The impact of climate change is undeniable, experts say (Above, factory workers in Bangladesh wear masks of G8 leaders at a rally to protest climate change in 2008/ photo by Caroline Gluck of Oxfam International via flickr)

Climate change is having devastating effect on global health, U of T profs tell roundtable

U of T, French embassy and United Nations Association in Canada jointly sponsor event

The hottest summer on record, the drought in California, wildfires in British Columbia and even the refugee crisis in Syria – all are consequences of global warming, said experts gathered at the University of Toronto last week.

But there is hope, Professor Richard Peltier said, pointing to the European Union.

“The EU leads in reducing greenhouse gasses, yet at the same time it is increasing its Gross Domestic Product,” said Peltier. “GDP increases while emissions decrease. We can do the same.”

Peltier, the director of U of T’s Centre for Global Change Science (CGCS) made the comments on Oct. 8, during a roundtable discussion at the Isabel Bader Theatre on climate change and health cosponsored by U of T, the French embassy and the United Nations Association in Canada. 

It was one of 12 events held across North America leading up to the United Nations Climate Change Conference to be hosted by France in December 2015. Called FACTS (French Ameri-Can Climate TalkS), the events aimed to mobilize French, American, and Canadian public opinion about the issues being addressed at the climate change conference in Paris.

The U of T event featured remarks by Ontario Lieutenant-Governor (and former U of T adjunct professor) Elizabeth Dowdeswell and Ontario environment and climate change minister Glen Murray, who, in a passionate speech, noted how a drought in Syria helped fuel that country’s current refugee crisis. 

“The roots of conflict in Syria are complex,” Murray said, “But climate change, drought and social unrest are all contributing factors.”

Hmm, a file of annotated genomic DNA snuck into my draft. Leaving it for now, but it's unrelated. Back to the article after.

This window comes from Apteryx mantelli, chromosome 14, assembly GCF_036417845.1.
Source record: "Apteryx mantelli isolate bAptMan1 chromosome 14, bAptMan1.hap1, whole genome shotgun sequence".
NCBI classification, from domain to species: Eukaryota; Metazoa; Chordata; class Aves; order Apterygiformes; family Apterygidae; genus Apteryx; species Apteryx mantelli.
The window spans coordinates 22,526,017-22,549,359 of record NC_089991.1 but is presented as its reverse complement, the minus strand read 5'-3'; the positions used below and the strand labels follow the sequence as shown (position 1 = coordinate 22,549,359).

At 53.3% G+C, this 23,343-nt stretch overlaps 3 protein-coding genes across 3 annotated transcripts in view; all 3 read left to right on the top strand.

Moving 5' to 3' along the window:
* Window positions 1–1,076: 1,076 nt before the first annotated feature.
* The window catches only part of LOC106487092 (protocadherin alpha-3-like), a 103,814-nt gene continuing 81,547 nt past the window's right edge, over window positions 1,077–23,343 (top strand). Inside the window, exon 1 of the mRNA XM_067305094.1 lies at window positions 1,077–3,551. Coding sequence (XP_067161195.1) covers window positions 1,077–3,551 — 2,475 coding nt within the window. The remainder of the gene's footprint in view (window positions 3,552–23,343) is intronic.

Murray added that Canada is one of the most wasteful societies in the world, but can still find the ability to lead in facing environmental challenges.

The highlight of the evening was a panel discussion led by Globe and Mail Report on Business editor Paul Waldie. Participating in the discussion were Peltier, U of T Dalla Lana School of Public Health professor James Orbinski, Patricia Beneke, regional director of the United Nation Environment Programme Regional Office for North America, and Jean-François Toussaint, a cardiologist and professor of physiology at University Paris Descartes - France. 

Orbinski, who is also the research chair in global health at Wilfrid Laurier University, cited falling crop yields in the southern hemisphere and an increase in Lyme disease as some of the effects of global climate change on health. 

“Only collective action can tackle these problems such as climate change and infectious diseases,” he said.

Peltier pointed to heat waves in India and Pakistan that have led to thousands of deaths. He also warned that climate change events can have far-ranging consequences, citing his own research on the effects of the California drought on Ontario’s climate.

Peltier said U of T became involved in this event when he was contacted by the French embassy in Ottawa with a request to help. “We provided modest monetary support and I also invited the School of Environment to be co-sponsor with the CGCS.” 

The climate change conference in France will be the largest diplomatic event ever hosted by France and one of the largest climate change events ever, said Marc Trouyet, Consul General of France in Toronto.  The conference objective is to achieve a legally binding and universal agreement on climate from all the nations of the world.


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